It seems somehow heretical to ask whether there can ever be an end to mourning. The question, however, is not new; it was raised as the Second Temple was being built (Zechariah 7:3), and there is considerable doubt that Tisha B’av was marked as a day of fasting and mourning during the Second Temple period. In fact, the origins of the fast on the 9th of Av are murky. Although fasting in times of crisis goes back at least to the story of King David’s fast as he prayed, to no avail, for the recovery of his son (2 Samuel 12:15) that is a personal, not a communal, practice. Further, some of the restrictions that originally applied only on the day before Tisha B’av gradually became applied to the first eight days of the month of Av or even to the whole three-week period.
Do we hold memory best through fasting, or through study, or through joy? Do changed circumstances ever dictate changing rituals? Can we appreciate, yes, even in these terrible weeks, that Jewish autonomy has been restored? What does it do to our perceptions of the present to hold so many calamities in our active memory? Does acting out our grief in the controlled rituals of fasting and mourning help channel feelings to a point where we can reach acceptance, or does it reopen the wounds? Is it time to let go of the deep mourning of Tisha B’av and openly say, as does a majority opinion of the Israeli Masorti (Conservative) rabbinate, that we should fast only half a day, thus retaining historical memory and recognizing that the situation has changed? To do otherwise, they say, is to fail to recognize the achievement of the State of Israel.
This year even before the 17th of Tammuz we have been feeling what it is to be bein hametzarim, caught in the narrows with no room to turn. Since the kidnapping and murder of the three Jewish teenagers, Naftali Fraenkel, Gilad Shaer, and Eyal Yifrach, and the kidnapping and murder of the Arab teen Mohamed Abu Khdeir, the situation in Israel and Gaza has been on a downward spiral, with hundreds of rockets shot deep into Israel from Gaza and hundreds of airstrikes on Gaza by Israel.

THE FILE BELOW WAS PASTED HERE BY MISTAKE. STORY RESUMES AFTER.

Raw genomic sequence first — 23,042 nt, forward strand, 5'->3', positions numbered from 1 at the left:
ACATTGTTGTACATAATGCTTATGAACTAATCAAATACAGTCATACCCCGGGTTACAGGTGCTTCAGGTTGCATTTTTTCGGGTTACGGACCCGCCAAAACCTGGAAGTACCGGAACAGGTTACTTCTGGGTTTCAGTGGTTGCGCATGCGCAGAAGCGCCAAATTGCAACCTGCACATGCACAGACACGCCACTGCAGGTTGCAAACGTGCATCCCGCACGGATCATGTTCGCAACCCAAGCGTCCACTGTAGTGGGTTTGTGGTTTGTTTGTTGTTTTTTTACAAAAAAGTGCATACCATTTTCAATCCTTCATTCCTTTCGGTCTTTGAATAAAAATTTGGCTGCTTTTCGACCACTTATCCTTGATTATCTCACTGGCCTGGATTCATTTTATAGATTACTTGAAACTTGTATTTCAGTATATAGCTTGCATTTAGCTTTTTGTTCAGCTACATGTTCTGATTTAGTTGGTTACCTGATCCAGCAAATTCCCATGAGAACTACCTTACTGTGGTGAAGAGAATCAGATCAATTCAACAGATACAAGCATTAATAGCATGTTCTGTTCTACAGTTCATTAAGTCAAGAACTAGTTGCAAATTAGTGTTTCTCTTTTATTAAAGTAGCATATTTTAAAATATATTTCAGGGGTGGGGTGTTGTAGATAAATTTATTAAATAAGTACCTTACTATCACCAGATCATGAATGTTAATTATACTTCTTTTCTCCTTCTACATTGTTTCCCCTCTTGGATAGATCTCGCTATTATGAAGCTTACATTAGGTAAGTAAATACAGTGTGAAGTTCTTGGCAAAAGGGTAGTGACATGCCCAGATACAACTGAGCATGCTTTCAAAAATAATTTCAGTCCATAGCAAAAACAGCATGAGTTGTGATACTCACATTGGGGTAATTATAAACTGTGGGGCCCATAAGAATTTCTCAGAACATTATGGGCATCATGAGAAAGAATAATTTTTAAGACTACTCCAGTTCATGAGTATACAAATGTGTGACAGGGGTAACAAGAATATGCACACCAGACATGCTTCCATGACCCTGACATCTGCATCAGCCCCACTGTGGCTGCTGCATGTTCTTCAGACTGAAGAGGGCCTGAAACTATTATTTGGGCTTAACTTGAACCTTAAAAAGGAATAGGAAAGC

No nation can tolerate rockets raining down on its territory without a response. There is no ready solution and, at this writing, no clear way out. I continue to pray that there will be some modicum of peace before this reaches print, but I am less than confident.
Yet, as a people, we often have managed to come out of the narrow places. In fact, the word metzarim has the same consonants as the Hebrew word for Egypt, mitzrayim. The passage through the straits of Egypt led to redemption. It was not an easy path; it took a great deal of courage and divine guidance. It took courage on the part of both national leaders and ordinary Israelites. However we choose to mark this historical period, may we pray to find a way out of the narrow places and into the sun.